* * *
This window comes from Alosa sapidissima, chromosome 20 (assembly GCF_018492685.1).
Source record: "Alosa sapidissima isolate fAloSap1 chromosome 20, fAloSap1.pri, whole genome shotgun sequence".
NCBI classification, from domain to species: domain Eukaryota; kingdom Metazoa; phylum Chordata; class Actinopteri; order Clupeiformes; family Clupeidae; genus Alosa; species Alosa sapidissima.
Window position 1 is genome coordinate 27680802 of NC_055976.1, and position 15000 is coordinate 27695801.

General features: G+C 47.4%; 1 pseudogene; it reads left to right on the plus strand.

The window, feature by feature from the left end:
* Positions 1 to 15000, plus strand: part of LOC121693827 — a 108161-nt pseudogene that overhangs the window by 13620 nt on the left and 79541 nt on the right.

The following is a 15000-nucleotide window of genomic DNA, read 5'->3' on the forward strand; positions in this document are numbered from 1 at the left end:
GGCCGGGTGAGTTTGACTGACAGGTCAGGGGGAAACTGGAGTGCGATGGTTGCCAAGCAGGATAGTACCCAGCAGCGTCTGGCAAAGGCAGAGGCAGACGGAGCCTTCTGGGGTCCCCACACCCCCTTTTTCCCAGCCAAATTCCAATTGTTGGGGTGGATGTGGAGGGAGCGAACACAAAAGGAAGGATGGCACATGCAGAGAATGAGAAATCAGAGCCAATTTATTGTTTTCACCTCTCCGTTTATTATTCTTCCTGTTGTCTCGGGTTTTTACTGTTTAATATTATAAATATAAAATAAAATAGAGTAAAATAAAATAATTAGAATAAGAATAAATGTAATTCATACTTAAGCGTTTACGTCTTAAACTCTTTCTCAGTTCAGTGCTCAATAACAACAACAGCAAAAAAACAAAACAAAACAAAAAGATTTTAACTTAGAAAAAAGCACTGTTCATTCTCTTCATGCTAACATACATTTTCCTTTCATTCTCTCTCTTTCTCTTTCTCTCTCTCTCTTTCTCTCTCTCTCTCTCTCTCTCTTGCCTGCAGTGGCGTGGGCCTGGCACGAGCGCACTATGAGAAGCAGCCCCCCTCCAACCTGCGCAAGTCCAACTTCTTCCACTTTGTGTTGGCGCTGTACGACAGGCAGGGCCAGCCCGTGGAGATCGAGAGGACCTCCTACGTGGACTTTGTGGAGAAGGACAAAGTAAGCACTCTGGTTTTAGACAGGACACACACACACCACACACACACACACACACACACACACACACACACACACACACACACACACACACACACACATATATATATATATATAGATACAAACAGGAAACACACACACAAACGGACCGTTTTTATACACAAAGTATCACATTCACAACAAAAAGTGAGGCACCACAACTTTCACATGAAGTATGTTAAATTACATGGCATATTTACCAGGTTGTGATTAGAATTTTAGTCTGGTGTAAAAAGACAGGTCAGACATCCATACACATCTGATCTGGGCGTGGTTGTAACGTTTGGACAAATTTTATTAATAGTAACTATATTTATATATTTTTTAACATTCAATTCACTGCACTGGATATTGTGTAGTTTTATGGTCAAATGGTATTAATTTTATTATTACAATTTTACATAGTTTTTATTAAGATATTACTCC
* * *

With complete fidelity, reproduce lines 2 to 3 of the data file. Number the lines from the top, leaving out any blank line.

Source record: "Alosa sapidissima isolate fAloSap1 chromosome 20, fAloSap1.pri, whole genome shotgun sequence".
NCBI classification, from domain to species: domain Eukaryota; kingdom Metazoa; phylum Chordata; class Actinopteri; order Clupeiformes; family Clupeidae; genus Alosa; species Alosa sapidissima.